Brahma Sutras (Vedanta Sutras)

With the Commentary by Śaṅkarācārya

by George Thibaut | 1890 | 203,611 words

The Brahma sūtras (aka. Vedānta Sūtras) are one of the three canonical texts of the Vedānta school of Hindu philosophy. The Brahma sūtra is the exposition of the philosophy of the Upanishads. It is an attempt to systematise the various strands of the Upanishads which form the background of the orthodox systems of thought....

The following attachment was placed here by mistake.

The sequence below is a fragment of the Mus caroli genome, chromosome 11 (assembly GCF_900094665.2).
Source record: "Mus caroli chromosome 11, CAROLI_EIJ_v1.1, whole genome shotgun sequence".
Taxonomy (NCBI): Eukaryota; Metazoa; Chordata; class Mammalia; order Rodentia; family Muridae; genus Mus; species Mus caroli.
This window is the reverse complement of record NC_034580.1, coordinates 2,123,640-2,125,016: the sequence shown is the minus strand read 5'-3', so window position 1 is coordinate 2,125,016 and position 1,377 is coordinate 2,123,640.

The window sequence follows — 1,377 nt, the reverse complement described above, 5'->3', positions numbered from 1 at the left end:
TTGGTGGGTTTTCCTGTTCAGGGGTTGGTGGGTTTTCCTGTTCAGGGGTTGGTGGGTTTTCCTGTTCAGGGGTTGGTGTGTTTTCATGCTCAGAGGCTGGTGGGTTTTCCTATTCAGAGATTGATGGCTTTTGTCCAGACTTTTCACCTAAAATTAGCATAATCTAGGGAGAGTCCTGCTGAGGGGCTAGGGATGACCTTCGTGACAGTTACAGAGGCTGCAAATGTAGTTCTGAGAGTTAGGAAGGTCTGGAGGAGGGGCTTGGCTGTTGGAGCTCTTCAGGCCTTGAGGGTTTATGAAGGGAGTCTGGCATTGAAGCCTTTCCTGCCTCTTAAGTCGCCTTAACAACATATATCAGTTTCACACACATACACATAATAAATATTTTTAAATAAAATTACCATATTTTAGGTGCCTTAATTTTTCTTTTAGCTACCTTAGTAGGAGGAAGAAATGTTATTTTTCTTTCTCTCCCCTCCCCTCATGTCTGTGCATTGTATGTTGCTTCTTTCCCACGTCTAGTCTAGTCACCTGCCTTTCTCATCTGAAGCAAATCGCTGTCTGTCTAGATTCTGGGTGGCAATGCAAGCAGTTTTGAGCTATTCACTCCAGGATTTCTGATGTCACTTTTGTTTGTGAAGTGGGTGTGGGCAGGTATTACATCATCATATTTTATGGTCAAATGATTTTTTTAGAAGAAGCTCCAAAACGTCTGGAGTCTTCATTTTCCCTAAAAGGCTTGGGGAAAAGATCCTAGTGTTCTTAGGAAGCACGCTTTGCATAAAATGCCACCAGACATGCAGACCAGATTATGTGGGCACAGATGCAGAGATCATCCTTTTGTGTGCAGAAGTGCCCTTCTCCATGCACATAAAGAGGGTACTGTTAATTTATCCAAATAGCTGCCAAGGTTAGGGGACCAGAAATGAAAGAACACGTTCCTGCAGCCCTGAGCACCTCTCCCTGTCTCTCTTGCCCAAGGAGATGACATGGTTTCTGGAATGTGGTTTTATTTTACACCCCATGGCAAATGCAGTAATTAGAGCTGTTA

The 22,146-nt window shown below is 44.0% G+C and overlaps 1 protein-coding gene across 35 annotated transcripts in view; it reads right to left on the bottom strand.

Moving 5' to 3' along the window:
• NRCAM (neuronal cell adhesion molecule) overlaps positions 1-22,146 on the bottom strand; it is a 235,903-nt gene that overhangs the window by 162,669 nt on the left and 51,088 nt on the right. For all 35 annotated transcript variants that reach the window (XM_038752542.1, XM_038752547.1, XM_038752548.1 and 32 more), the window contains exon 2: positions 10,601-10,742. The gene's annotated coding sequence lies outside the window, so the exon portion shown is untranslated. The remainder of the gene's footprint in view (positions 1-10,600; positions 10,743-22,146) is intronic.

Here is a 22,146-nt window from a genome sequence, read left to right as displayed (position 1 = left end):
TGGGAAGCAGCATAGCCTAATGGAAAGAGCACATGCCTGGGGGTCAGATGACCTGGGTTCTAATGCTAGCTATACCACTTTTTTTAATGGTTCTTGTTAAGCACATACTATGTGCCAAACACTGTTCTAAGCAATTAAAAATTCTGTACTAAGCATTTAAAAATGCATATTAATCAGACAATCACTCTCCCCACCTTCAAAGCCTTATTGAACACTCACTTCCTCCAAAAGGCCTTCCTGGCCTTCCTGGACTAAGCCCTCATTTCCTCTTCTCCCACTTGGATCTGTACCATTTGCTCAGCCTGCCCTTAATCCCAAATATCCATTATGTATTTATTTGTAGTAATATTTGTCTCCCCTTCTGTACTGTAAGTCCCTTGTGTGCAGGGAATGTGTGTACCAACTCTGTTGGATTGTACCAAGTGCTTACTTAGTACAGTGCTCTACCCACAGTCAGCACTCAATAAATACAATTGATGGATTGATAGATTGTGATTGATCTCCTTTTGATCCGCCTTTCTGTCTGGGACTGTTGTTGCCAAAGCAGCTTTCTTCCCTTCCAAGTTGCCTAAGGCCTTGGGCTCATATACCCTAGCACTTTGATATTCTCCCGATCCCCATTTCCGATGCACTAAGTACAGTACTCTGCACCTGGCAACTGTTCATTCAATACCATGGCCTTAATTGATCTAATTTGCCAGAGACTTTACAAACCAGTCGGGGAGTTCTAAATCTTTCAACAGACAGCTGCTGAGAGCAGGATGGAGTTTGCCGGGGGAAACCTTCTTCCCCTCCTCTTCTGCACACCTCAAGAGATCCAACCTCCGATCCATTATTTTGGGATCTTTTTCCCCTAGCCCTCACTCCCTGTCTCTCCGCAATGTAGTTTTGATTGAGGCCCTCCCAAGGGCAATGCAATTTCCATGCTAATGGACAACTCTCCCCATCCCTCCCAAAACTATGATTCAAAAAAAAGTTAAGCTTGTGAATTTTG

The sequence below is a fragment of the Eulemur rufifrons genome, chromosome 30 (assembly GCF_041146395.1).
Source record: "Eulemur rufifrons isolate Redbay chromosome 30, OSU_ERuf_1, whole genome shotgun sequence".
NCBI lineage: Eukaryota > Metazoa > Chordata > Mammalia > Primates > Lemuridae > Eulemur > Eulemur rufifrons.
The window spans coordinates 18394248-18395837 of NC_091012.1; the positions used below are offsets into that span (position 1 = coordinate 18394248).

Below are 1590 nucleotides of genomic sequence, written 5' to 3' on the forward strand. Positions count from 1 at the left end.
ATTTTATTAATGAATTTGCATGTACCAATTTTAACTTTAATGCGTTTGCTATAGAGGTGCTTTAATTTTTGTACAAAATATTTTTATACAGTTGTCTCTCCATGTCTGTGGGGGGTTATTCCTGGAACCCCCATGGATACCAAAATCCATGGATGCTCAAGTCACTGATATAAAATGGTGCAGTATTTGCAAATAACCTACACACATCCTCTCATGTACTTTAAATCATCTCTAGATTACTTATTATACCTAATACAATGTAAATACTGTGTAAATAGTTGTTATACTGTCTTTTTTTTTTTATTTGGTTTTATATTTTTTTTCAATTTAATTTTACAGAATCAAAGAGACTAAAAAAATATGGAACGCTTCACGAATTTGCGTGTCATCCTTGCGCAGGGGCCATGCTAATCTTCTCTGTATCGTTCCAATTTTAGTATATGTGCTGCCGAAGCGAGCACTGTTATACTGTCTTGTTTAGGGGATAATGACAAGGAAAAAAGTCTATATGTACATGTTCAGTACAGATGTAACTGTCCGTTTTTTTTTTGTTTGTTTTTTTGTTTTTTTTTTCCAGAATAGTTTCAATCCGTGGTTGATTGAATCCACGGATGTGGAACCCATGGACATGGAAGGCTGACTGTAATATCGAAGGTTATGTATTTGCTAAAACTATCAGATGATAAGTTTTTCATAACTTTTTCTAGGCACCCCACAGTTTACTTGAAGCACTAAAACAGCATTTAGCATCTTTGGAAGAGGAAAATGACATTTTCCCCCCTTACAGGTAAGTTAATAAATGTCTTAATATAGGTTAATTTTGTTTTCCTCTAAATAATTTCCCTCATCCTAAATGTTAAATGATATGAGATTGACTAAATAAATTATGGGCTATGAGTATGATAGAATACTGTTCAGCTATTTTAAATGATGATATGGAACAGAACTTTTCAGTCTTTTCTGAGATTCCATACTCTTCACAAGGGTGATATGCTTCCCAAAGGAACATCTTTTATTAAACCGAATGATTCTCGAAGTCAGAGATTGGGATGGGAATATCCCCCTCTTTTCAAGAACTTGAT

1. In obtaining a different (body) (the soul) goes enveloped (by subtle parts of the elements), (as appears from) question and explanation.